War of the Rebellion: Serial 070 Page 0119 Chapter XLIX. THE LYNCHBURG CAMPAIGN.

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woods and down a steep bank into the river. By detaching the three companies on the left of my regiment, my command was somewhat scattered when they arrived on the bluff at the river-bank, but were soon reformed in good order.

Lieutenant R. P. Robison, of Company C, captured Colonel Browne, who commanded a Virginia brigade. Lieutenant G. W. Camp, of Company I, captured Colonel Jones, who commanded a Tennessee brigade*, placing him in charge of Private Harry Spencer, of Company G, of the Twelfth Virginia, to take him to the rear. Two colonels of regiments, with other field, staff, and line officers, too numerous to mention, were captured by different members of my regiment. Private Thomas Evans, of Company D, wrested the colors from the color bearer of a Tennessee regiment, sending the color bearer to the rear. So numerous were the captures made of the enemy, that I was compelled to stop taking them to the rear, and simply disarm them and turn them out over the barricade to be taken charge of by the cavalry, who were in the open field on our right and rear.

The casualties in my regiment were, under the circumstances, surprisingly small, which I attribute to the impetuosity of their charge upon the enemy, who were not given time to rally with anything like order or concert of action in their own defense.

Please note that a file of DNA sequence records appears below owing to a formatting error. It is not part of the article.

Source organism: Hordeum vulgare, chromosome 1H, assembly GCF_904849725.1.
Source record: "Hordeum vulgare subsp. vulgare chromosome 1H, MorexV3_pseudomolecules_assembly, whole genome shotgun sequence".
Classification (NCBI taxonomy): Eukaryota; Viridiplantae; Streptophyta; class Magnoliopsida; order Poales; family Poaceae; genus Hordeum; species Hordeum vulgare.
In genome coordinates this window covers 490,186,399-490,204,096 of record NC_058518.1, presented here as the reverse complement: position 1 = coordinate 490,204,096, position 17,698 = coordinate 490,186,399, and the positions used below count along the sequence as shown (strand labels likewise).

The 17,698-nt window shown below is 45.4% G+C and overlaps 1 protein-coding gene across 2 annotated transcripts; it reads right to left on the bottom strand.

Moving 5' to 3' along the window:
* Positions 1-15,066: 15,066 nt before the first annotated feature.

The number of men of my command in the engagement was 394, Companies B and G having been left in rear of the batteries to keep up the skirmish line on the left and guard against surprise from that direction.

The only commissioned officer wounded was my adjutant, W. H. Rose, who received a painful but not dangerous wound in the left thigh, while gallantly cheering on the men in front of the position held by Brigadier-General Jones.

Only 2 men of my regiment were killed and 27 wounded, a list# of whom accompanies this report. This does not include some 40 whose wounds are so slight that they have not been reported to the hospital.

It would be invidious to mention officers or men by name, conspicuous for acts of bravery upon the field. All behaved most gallantly, each did all that could be expected of brave men, and all are equally entitled to the thanks and gratitude of their commanding officers.

Very respectfully, your obedient servant,


Colonel Fifty-fourth Regiment Pennsylvania Vols.


Commanding Second Brigade.]

Numbers 6. Report of Brigadier General George Crook, U. S. Army, commanding Second Infantry Division.


Charleston, Va., July 7, 1864.

COLONEL: I have the honor to report that on my arrival at Meadow Bluff, May 19, from the New River expedition, I received


*Jones commanded the Sixtieth Virginia Infantry.